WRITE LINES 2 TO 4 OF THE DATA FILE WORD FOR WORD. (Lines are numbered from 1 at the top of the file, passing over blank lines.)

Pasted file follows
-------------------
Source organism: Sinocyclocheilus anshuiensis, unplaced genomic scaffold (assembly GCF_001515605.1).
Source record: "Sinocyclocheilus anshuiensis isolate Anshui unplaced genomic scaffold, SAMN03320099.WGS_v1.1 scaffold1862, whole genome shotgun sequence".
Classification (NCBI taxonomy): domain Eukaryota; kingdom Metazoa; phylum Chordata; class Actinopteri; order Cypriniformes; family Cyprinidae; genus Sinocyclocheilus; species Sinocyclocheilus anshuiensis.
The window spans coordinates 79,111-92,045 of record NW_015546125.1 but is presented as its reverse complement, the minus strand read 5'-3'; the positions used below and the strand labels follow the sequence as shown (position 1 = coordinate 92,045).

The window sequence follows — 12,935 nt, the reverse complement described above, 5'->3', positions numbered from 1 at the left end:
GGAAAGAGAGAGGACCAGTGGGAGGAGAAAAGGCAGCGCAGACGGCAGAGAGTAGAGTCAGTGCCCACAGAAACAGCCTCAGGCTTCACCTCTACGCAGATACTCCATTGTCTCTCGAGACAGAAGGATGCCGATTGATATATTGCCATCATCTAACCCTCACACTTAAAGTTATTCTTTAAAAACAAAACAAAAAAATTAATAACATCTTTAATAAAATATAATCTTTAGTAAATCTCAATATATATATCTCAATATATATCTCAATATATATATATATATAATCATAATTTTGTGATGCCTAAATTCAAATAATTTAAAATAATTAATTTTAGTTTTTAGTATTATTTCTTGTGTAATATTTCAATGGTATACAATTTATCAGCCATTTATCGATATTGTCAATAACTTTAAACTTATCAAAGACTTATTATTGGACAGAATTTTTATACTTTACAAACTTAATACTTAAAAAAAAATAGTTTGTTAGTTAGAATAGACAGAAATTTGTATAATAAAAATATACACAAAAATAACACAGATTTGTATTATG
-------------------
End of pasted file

Source record: "Sinocyclocheilus anshuiensis isolate Anshui unplaced genomic scaffold, SAMN03320099.WGS_v1.1 scaffold1862, whole genome shotgun sequence".
Classification (NCBI taxonomy): domain Eukaryota; kingdom Metazoa; phylum Chordata; class Actinopteri; order Cypriniformes; family Cyprinidae; genus Sinocyclocheilus; species Sinocyclocheilus anshuiensis.
The window spans coordinates 79,111-92,045 of record NW_015546125.1 but is presented as its reverse complement, the minus strand read 5'-3'; the positions used below and the strand labels follow the sequence as shown (position 1 = coordinate 92,045).